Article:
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Friday, October 16, 2009

TFS Ain’t So Expensive Anymore

Those of you who scoffed at the enormous price tag on previous releases of Team Foundation Server will be happy to hear about “TFS Basic” - the new offering of TFS 2010 (or as Brian calls it, “TFS for SourceSafe users”  **shudder**).  Presumably, this new offering includes all of the functionality that small development shops will need to thrive on TFS, while still offering a sane upgrade path.

I haven’t been able to find exactly how much this new SKU is going to run you, but from what I’ve seen it will not be $0.00 (AKA: free).  As my very last post may tell you, I am a huge fan of the free & open source offerings out there, but – as my last post shows – making these disparate projects integration together can quite often mean a whole lot of time and energy.  Even with the astronomical price tag of previous versions, the out-of-the-box integration of Source Control, Continuous Integration, and Change Tracking has always been incredibly alluring to me.  And, for those who really desired it, it was probably worth the cost.  The exciting part of this announcement is that you can now get this powerful integration – sans advanced features – for a fraction of what the full TFS system used to cost…  and that is pretty damn cool if you ask me.

Will I make the switch from Subversion+CruiseControl+[whatever change tracking and planning tool I’m using]?  Will I solicit my employer to switch?  No.  It’s nice to know that if one of the components isn’t working out for us or we find something better, we can replace just that one component and leave the others in place.  Additionally - while the initial pain in getting these open source solutions wired together can be substantial - once the initial price of time and effort is paid, it rarely gets in the way again.  However, those are existing installations I’m referring to;  for new projects, I will most definitely be evaluating TFS Basic along with the others and I expect that the savings we’d realize in integration alone will be enough to make it a leading contender.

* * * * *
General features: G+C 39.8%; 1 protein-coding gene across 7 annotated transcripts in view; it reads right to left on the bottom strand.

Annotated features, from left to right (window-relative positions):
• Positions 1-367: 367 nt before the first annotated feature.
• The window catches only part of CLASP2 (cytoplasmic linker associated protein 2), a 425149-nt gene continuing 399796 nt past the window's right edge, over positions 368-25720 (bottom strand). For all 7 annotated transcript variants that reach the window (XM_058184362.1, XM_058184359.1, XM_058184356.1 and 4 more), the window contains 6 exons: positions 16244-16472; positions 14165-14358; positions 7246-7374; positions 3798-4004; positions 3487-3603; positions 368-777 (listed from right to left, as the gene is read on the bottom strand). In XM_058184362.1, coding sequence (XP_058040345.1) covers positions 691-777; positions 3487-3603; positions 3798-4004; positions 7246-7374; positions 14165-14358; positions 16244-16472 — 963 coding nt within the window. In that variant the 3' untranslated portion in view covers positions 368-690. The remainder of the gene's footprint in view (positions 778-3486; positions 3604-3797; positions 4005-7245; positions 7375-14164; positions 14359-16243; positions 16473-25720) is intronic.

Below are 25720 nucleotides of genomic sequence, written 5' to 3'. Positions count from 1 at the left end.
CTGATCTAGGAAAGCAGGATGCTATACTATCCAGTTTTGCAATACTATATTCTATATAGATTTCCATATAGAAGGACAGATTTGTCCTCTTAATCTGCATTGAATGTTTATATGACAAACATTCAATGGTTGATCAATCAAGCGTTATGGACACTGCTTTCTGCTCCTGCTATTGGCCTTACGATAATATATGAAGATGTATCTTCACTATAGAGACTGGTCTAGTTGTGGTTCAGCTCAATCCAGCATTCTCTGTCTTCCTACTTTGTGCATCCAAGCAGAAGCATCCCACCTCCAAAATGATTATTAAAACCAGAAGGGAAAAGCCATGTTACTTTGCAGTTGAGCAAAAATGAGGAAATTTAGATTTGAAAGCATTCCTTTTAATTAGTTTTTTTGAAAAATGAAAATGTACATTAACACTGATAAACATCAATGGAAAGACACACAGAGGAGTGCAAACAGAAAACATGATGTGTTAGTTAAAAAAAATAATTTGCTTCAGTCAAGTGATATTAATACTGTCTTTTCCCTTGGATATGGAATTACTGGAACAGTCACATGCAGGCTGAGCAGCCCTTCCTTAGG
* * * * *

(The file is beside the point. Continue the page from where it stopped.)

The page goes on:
For those of you who have never had the pleasure of using Team Foundation Server, I strongly suggest you go grab these bits and try it out.  Sure, it’s got its downsides (as anyone who follows me on Twitter knows), but it is also one hell of a nice product and certainly worth checking out.  What’s more – with TFS Basic, you no longer need to be in a server environment – you can feel free to install it on your local development environment!  Go download and install the bits and come back here and let me know what you think!